Summary Influenza viruses comprise a major class of human respiratory pathogens, responsible for causing morbidity and mortality worldwide. Influenza A virus, due to its segmented RNA genome, is highly subject to mutation, resulting in rapid formation of variants. During influenza infection, viral proteins interact with host proteins and exploit a variety of cellular pathways for their own benefit. Influenza virus inhibits the synthesis of these cellular proteins and facilitates expression of its own proteins for viral transcription and replication. Infected cell pathways are hijacked by an array of intracellular signaling cascades such as NF-κB signaling, PI3K/Akt pathway, MAPK pathway, PKC/PKR signaling and TLR/RIG-I signaling cascades. This review presents a research update on the subject and discusses the impact of influenza viral infection on these cell signaling pathways.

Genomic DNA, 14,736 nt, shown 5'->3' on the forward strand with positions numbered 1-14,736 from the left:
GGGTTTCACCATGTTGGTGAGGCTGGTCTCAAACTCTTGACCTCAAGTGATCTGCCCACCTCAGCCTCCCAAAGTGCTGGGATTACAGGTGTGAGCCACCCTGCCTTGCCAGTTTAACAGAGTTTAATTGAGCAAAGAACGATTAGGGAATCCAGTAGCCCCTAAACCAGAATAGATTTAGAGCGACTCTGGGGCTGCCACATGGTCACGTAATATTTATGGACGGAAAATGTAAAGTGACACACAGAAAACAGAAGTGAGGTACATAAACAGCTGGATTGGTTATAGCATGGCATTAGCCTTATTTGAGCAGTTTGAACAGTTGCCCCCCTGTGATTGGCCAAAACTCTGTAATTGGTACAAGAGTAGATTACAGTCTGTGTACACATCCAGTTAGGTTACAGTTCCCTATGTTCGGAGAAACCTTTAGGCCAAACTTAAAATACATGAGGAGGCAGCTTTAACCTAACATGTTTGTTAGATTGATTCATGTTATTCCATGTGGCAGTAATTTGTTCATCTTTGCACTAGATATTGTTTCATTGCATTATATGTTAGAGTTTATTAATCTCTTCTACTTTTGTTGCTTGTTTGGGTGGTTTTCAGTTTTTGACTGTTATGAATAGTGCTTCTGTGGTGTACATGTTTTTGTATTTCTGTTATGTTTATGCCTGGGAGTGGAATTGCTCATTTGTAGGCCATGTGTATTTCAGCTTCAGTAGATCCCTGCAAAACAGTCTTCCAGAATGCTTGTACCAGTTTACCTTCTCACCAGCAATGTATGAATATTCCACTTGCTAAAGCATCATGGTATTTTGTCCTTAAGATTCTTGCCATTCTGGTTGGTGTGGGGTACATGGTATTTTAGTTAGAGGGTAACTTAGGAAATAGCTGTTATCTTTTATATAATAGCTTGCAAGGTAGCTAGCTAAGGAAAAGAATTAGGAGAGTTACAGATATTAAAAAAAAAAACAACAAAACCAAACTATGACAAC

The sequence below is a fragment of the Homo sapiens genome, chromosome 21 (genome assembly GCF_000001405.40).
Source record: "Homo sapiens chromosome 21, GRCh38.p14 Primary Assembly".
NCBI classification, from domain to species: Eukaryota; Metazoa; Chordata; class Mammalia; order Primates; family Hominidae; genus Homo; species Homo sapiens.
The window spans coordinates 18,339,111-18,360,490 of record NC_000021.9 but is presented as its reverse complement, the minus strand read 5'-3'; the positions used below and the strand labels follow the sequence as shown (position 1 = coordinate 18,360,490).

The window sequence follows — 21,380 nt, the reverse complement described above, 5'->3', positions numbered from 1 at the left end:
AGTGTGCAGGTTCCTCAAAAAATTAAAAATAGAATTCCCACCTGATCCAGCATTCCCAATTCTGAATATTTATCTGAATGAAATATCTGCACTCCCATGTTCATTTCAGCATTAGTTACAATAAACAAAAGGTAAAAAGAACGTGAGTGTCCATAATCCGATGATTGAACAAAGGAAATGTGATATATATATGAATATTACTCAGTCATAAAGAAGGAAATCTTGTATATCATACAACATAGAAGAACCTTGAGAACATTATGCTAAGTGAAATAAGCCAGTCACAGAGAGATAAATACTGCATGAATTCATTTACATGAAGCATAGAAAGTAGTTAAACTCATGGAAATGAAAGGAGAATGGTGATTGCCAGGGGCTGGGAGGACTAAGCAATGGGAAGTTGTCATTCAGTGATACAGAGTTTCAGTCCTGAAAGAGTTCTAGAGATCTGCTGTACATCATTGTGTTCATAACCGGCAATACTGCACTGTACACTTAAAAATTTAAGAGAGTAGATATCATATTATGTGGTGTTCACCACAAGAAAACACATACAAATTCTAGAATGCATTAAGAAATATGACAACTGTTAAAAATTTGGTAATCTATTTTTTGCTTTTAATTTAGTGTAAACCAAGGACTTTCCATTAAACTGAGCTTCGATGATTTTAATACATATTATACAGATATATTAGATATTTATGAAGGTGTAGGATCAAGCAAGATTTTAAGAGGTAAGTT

- Cellular signaling (NF-κB, PI3K/AKT, MAPK, PKC/PKR, TLR/RIG-I signaling)
- Influenza virus